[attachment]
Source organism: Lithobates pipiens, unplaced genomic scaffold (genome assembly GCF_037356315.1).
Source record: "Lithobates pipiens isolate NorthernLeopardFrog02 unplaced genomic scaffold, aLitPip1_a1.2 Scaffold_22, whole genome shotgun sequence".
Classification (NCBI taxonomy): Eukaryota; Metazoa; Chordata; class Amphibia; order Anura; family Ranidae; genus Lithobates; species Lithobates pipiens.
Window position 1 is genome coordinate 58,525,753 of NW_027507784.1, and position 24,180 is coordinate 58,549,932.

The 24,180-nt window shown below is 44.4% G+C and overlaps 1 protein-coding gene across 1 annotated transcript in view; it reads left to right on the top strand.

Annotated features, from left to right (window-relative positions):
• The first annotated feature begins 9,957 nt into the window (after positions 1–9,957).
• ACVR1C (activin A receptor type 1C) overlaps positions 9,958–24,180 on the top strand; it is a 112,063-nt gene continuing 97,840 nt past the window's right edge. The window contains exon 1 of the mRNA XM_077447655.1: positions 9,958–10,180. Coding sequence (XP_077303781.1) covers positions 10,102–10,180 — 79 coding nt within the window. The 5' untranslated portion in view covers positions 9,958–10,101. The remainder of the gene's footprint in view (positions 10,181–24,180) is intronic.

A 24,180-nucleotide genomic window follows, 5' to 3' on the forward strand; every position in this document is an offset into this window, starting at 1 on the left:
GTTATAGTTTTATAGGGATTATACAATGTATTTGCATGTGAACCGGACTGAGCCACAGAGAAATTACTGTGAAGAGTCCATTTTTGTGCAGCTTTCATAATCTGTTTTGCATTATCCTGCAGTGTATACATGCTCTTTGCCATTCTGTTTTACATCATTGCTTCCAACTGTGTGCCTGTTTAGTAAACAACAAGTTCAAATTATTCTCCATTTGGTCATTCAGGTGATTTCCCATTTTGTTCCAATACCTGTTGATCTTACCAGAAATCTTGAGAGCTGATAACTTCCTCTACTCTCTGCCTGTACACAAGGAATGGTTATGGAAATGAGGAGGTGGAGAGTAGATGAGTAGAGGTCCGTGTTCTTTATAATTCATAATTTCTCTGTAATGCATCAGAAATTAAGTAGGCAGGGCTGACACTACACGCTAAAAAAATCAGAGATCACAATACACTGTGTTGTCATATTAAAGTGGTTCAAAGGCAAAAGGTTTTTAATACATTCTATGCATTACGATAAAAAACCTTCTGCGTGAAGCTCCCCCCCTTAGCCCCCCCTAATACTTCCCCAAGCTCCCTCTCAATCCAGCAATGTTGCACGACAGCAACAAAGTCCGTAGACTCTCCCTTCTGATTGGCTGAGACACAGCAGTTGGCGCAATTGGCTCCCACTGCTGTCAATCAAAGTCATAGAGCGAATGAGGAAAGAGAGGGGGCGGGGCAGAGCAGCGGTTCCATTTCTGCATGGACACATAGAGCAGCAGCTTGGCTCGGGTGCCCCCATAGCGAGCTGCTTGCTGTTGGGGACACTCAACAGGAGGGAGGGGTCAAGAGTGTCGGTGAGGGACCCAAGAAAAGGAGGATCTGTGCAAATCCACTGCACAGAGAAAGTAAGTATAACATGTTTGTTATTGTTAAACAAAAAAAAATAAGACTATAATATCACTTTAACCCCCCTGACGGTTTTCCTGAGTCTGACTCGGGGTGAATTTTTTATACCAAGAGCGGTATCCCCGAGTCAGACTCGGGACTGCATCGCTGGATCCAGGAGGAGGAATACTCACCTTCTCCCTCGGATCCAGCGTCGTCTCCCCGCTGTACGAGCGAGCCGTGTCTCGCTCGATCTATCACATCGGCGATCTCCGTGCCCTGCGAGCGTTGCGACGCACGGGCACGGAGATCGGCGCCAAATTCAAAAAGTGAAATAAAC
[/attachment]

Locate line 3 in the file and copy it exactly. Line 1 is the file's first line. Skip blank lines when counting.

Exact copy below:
Classification (NCBI taxonomy): Eukaryota; Metazoa; Chordata; class Amphibia; order Anura; family Ranidae; genus Lithobates; species Lithobates pipiens.